Seldom in the annuls of art has there lived a more tragic figure than Amedeo Modigliani. Born in 1884 in Livorno, Italy, Modigliani could well be considered a poster boy for over-indulgence. A contemporary of Picasso, Cezanne, and an aged Monet, around the turn of the century, this dashingly handsome teenager became a fixture (victim?) of the Paris nightlife that so fascinated and dominated the work of his friend and early mentor Henri de Toulouse-Lautrec. From an early age Modigliani drank deeply of the spirit and spirits of everything Parisian. This model for Left-Bank counter culture artist-playboy, Modigliani dabbled in a number of painterly fads and styles before finding the linear, elegant simplicity of delicate, yet expressive female figures that became his artistic trademark.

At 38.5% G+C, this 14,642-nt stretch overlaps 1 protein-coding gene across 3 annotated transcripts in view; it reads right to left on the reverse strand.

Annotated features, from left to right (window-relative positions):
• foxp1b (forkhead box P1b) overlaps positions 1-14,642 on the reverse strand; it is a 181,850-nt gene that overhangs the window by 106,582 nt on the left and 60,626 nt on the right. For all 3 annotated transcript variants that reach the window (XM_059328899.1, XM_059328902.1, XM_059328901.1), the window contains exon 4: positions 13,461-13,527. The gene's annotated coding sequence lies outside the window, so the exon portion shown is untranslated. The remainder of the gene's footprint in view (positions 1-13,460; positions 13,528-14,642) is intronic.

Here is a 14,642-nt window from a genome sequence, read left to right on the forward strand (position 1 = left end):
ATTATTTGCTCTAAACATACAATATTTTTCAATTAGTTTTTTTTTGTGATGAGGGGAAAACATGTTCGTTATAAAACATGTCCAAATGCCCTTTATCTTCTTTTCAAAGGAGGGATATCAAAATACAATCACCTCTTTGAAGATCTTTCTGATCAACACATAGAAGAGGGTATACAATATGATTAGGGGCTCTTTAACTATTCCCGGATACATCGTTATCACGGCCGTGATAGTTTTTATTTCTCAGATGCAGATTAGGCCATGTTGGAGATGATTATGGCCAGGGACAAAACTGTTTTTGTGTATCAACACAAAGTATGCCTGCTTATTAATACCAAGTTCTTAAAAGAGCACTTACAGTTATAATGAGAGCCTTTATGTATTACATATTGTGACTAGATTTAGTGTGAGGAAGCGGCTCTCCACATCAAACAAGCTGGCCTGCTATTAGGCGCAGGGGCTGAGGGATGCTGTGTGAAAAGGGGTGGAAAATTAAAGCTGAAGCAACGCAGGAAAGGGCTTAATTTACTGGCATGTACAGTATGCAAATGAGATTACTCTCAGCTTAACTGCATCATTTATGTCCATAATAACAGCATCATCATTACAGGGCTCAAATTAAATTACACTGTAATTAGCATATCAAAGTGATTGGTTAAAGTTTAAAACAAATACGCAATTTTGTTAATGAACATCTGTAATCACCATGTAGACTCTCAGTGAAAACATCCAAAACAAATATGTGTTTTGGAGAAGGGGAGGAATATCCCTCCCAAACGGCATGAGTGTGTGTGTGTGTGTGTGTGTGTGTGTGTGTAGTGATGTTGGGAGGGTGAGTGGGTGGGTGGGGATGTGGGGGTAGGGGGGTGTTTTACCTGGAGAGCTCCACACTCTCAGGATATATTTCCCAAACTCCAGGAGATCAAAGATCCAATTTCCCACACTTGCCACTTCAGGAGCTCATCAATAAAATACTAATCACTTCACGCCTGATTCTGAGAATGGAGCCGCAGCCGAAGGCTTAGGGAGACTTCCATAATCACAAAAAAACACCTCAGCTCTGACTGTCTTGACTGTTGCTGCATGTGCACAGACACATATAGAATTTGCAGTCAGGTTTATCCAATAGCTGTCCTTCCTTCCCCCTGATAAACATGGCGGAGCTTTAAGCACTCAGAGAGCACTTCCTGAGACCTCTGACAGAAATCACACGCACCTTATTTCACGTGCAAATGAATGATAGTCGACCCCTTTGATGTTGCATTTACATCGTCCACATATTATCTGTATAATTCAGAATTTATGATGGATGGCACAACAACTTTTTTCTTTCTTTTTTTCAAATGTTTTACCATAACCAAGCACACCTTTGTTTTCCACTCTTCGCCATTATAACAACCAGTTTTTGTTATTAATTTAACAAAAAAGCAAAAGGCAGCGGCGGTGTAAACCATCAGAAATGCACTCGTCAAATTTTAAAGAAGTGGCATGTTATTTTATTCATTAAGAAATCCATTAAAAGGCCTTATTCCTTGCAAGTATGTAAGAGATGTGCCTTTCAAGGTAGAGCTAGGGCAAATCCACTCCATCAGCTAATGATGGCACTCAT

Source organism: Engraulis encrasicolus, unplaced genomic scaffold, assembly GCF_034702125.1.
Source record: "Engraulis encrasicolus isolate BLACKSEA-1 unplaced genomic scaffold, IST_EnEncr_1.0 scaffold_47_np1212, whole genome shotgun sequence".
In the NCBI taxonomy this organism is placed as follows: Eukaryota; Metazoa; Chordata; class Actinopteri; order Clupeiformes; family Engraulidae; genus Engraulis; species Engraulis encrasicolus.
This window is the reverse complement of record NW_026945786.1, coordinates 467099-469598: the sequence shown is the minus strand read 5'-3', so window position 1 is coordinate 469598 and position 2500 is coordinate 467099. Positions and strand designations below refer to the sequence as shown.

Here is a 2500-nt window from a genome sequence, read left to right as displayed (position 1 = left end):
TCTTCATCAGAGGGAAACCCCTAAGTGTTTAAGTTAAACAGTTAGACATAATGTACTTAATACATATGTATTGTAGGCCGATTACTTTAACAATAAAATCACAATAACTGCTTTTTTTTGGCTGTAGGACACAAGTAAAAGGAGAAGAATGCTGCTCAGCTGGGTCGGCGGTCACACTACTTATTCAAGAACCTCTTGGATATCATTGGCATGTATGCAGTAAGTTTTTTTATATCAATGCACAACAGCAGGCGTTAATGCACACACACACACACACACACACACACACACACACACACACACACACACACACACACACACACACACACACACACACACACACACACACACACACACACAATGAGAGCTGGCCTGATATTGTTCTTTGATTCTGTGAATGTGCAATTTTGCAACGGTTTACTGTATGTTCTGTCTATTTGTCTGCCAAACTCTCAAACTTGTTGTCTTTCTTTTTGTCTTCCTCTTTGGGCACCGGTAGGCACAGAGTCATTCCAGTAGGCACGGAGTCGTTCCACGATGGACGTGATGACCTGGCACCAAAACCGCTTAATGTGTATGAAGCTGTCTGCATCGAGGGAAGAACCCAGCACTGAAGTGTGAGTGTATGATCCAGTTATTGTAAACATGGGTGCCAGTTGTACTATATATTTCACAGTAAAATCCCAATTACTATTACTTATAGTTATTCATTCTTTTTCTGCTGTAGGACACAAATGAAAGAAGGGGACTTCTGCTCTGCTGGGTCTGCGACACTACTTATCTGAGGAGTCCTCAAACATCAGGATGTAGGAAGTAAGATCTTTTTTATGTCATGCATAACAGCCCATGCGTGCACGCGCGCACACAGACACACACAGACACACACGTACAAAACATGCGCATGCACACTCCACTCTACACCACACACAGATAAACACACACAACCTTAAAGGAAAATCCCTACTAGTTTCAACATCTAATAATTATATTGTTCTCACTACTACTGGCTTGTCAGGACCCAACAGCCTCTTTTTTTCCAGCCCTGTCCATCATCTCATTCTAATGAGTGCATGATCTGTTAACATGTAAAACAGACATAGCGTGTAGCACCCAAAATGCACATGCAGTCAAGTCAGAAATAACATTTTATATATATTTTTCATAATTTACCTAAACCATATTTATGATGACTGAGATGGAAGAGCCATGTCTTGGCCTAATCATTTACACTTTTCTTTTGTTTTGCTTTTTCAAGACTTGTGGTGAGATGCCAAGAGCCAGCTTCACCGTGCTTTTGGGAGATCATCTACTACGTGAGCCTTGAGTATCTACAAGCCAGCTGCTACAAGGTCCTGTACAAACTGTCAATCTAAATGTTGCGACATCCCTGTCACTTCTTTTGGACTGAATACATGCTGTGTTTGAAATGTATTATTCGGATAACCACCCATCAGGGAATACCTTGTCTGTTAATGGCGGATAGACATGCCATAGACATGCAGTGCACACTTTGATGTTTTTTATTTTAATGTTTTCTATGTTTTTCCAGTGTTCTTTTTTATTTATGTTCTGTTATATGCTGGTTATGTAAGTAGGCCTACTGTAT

|Portrait of Dedie, 1917,|
But sadly, it was too late. Dying of consumption (Tuberculosis) at the age of 36, he was joined a few days later by his wife who died bearing their second child. During his lifetime, his work seldom brought more than a few hundred Francs. Shortly after his death they sold for several thousand Francs. Ten-thousand friends from the Paris artistic community attended their funeral.